Reminders of the unspeakable inhumanity of slavery

Bermuda (UK) image number 431 graphic depiction of how slaves were kept below decks

This is the eighth of my posts based on a recent tour of the eastern half of the USA. I visited a number of sites relevant to African American history. To mark Black History Month, I am relating some of the things I saw, in the order I saw them.

I visited two sites which reminded me of the unspeakable inhumanity of slavery.
The Charles H Wright Museum of African American history is superb. From the very origins of humanity from one common mother, revealed via mitochondrial DNA, “And still we rise” tells the story of African Americans in great detail with very attractive displays.

One element really did have a great impact on me. You walk through a dark tunnel which is a mock-up of below decks in a slave ship – the sort which crossed the Atlantic. Slowly, your eyes adjust to see rows and rows of (model) people who are bound by iron shackles to wooden frames. The people cannot even lie straight on their backs – they are all lying on their sides and close up to each other. Like sardines. You hear the sounds of their groaning and crying. And most of all, their eyes are all looking at you.

My goodness, what a powerful reminder of the hell that people went through on those voyages!

Later I had a saunter through Court Square, Montgomery, Alabama. It is a lovely square with a beautiful fountain (see photo below). Then, upon reading a historic plaque, I read that this is where slaves were bought and sold. The main Alabaman slave market.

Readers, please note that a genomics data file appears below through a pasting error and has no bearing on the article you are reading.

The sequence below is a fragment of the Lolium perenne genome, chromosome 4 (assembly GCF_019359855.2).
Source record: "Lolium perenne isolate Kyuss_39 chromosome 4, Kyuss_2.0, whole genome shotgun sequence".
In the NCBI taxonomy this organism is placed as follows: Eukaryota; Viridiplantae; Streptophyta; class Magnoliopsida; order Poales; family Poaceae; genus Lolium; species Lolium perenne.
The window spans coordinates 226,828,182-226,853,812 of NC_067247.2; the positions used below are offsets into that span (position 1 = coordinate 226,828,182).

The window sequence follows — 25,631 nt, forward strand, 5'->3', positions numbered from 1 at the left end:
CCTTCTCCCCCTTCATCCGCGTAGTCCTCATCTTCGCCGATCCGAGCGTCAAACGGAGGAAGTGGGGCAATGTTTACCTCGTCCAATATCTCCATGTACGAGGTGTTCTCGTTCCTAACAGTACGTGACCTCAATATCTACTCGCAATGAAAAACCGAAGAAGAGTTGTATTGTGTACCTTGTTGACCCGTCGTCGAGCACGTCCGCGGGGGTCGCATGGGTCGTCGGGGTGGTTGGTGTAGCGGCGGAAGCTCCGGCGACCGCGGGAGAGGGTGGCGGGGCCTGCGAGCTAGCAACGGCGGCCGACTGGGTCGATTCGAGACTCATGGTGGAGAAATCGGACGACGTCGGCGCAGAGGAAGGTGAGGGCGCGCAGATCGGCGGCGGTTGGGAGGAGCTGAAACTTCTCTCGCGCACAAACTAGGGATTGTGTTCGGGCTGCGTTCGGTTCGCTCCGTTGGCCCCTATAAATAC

* Paul Walter is a Liberal Democrat activist and member of the Liberal Democrat Voice team. He blogs at Liberal Burblings.

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  • Sue Sutherland 8th Oct '17 - 1:19pm

    The African slave trade was undoubtedly the most obscene act against other human beings until the Holocaust. It is the industrial scale of the activity that, to me, is the most repulsive aspect. It is treating fellow human beings as if they are inanimate objects on a production line.
    I watched a TV program in which Michael Johnson and Ussain Bolt discussed why black athletes are so successful. They agreed that anyone who survived the voyages and then a life of slavery had to be amazingly fit, so those genes had been passed down to present day African Americans and those from the Caribbean, resulting in superb athletes.
    We must never forget that we are capable of inflicting these horrors on others and watch out for any sign that people are being regarded as objects so we can take action before it’s too late. I’m very afraid that we may be at the beginning of this type of cycle of behaviour now. The fear of strangers must be challenged over and over again and people must be helped to see the humanity behind the foreign accent, the different skin colour and alternative religious beliefs.

  • Lorenzo Cherin 8th Oct '17 - 1:38pm


    This is at the heart of the story of the musical I have written and am trying to get to the stage , and the doors that open to that are opening to the wider effect that knowledge and feeling about this horrific and fascinating subject give us.

    I have spent a great deal of time getting into the sense of it to express it fully and do it the justice it deserves.

    These inspiring articles from the trip you have taken are adding further , levels of enthusiasm and belief in this project, which means a lot.

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